Mac ’n’ cheese 

Photo: Brad Elterman

Things can move pretty fast — faster than you want, sometimes.

Just 22, Canadian garage rocker Mac DeMarco recorded his 2012 debut EP, Rock and Roll Nightclub, as a personal, private experiment of Ramones-influenced power pop slowed to a creep, and brandished the cover with a lipstick-smearing selfie. An unexpected hit, it introduced him to the world.

“I never expected anyone to hear it, and I definitely didn’t think anyone would ever release it. It was a happy accident,” DeMarco said. “From that, people started to think that I did wear lipstick all the time and that I sing like Elvis. Now, they come to a show and realize I’m just a normal guy.”

Well, not totally normal. The gap-toothed jokester has injected a steady stream of levity and humor into not only his music, but his projection of it to listeners. His raunchy stage gags and permagrin — coupled with impeccably written songs — helped DeMarco go from sleeping in cars at last year’s SXSW to being one of the belles of the ball.

“I take music seriously, but I don’t take myself seriously,” he said.

When it came time to record his first full-length, 2, DeMarco wanted the music to do most of the talking, so he dug deep and presented his best, true self.

“I thought it was probably a good idea to make a record that was a little more about me ... a little more honest,” he said. “I tried to do me on this one.”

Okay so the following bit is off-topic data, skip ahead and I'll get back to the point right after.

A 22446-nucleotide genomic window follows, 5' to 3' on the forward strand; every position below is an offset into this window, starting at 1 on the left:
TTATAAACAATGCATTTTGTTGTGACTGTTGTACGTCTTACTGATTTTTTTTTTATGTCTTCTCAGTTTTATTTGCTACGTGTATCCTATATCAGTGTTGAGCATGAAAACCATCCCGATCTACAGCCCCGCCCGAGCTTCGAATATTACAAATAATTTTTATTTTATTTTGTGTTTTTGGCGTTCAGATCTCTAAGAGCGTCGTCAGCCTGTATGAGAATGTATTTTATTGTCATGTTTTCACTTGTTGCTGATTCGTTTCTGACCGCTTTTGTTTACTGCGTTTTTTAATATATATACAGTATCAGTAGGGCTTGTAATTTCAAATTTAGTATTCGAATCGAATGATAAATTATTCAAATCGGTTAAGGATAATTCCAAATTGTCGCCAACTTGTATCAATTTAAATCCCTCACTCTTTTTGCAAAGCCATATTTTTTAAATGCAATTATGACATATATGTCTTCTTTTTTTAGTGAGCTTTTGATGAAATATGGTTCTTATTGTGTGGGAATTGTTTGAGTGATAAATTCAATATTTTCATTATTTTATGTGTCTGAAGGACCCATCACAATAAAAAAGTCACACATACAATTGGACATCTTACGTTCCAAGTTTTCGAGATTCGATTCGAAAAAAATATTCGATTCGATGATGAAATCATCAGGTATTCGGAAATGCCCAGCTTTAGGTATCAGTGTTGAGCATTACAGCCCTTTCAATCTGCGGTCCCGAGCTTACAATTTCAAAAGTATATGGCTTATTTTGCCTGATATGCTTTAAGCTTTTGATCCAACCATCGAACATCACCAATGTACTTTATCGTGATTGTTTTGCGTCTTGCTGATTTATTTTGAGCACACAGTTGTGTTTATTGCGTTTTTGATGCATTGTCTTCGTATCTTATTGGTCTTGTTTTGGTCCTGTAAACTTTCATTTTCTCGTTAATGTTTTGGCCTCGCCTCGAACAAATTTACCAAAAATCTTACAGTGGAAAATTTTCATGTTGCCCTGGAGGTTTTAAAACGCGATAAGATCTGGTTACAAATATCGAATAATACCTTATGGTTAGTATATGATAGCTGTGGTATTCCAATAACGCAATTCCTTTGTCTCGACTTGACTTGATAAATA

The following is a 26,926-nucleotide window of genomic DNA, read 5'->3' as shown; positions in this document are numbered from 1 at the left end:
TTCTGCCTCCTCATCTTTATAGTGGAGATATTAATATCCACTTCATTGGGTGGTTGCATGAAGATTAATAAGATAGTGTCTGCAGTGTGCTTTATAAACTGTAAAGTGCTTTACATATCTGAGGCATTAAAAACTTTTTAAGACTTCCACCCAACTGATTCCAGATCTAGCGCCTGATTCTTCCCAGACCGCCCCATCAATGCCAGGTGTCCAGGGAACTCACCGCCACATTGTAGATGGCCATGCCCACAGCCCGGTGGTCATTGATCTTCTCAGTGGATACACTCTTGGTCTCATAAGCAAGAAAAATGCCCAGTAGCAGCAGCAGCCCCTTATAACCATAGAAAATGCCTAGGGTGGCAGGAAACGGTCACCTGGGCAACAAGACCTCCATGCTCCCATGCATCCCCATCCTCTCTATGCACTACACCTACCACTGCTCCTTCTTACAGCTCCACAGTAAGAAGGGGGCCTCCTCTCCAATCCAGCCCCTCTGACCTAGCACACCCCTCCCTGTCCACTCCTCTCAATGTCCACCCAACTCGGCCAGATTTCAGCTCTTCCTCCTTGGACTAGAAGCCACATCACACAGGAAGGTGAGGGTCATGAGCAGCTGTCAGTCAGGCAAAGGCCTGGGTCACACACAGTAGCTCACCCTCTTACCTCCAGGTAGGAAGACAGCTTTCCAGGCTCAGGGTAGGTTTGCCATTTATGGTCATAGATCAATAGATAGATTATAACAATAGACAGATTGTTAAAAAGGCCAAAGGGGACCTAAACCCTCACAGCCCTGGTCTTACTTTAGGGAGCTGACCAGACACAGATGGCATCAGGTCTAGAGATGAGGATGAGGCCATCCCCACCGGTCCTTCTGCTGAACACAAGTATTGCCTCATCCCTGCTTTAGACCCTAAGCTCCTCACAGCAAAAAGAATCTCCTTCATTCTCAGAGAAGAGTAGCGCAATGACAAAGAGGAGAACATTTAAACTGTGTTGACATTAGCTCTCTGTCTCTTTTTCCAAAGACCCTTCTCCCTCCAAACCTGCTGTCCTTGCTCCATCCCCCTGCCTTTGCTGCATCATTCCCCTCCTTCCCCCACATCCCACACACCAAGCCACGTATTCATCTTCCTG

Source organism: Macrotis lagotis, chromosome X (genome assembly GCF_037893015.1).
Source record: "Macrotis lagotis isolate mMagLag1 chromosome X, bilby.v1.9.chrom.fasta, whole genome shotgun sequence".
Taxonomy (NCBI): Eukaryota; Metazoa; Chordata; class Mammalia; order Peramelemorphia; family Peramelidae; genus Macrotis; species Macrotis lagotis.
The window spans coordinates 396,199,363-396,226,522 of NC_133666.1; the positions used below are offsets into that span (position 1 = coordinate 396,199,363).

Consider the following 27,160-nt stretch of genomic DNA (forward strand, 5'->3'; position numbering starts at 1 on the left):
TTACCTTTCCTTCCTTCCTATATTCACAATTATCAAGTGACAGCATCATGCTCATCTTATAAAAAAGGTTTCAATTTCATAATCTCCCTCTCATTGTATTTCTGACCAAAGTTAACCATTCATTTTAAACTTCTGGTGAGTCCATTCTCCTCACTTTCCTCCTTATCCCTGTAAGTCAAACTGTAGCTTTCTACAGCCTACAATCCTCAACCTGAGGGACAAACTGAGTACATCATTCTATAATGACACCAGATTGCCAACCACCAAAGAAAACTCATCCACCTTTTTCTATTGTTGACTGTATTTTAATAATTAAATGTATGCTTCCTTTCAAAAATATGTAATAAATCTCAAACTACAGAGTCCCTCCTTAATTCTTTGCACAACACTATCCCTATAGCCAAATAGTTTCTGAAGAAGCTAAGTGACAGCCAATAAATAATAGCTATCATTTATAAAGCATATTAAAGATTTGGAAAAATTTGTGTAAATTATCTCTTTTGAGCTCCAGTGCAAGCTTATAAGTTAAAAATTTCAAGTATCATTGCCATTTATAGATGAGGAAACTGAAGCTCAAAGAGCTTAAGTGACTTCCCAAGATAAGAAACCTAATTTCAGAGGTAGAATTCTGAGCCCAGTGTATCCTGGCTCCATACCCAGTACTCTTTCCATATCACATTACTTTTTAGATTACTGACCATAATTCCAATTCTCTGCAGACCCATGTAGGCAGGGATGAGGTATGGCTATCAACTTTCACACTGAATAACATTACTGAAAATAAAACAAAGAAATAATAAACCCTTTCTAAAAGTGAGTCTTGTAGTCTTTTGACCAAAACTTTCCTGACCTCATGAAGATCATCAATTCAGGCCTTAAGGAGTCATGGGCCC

Compared to the glamorously strange ode to Lou Reed that was the EP, the album 2 — also released last year — favored a jangly, easygoing take on traditional pop.

“I was listening to a lot of Steely Dan and Shuggie Otis,” said DeMarco. “I wanted to make early ’70s-sounding pop. I’m not sure that it comes across like that, but that’s what I was aiming for.”

With 2’s lead singles finding favor with Pitchfork and the like, his star rose higher. DeMarco hopes to come out of 2013 with an EP and album just like 2012, a seemingly endless stream of opportunities keep getting in the way.

“All these touring plans are fucking up my output,” he said, laughing.

Although DeMarco estimates he has 20 demos prepped, spring beckons with a tour in support of famed French alt-rockers Phoenix, hitting up massive venues to play for thousands every night. It’ll be a foreign situation, but DeMarco doesn’t mind.

“I wasn’t sure what to think at first ... but if Phoenix thinks it’s a good idea, it can’t be that bad, right?” he said. “It’s probably going to be pretty weird, but I don’t mind weird.”

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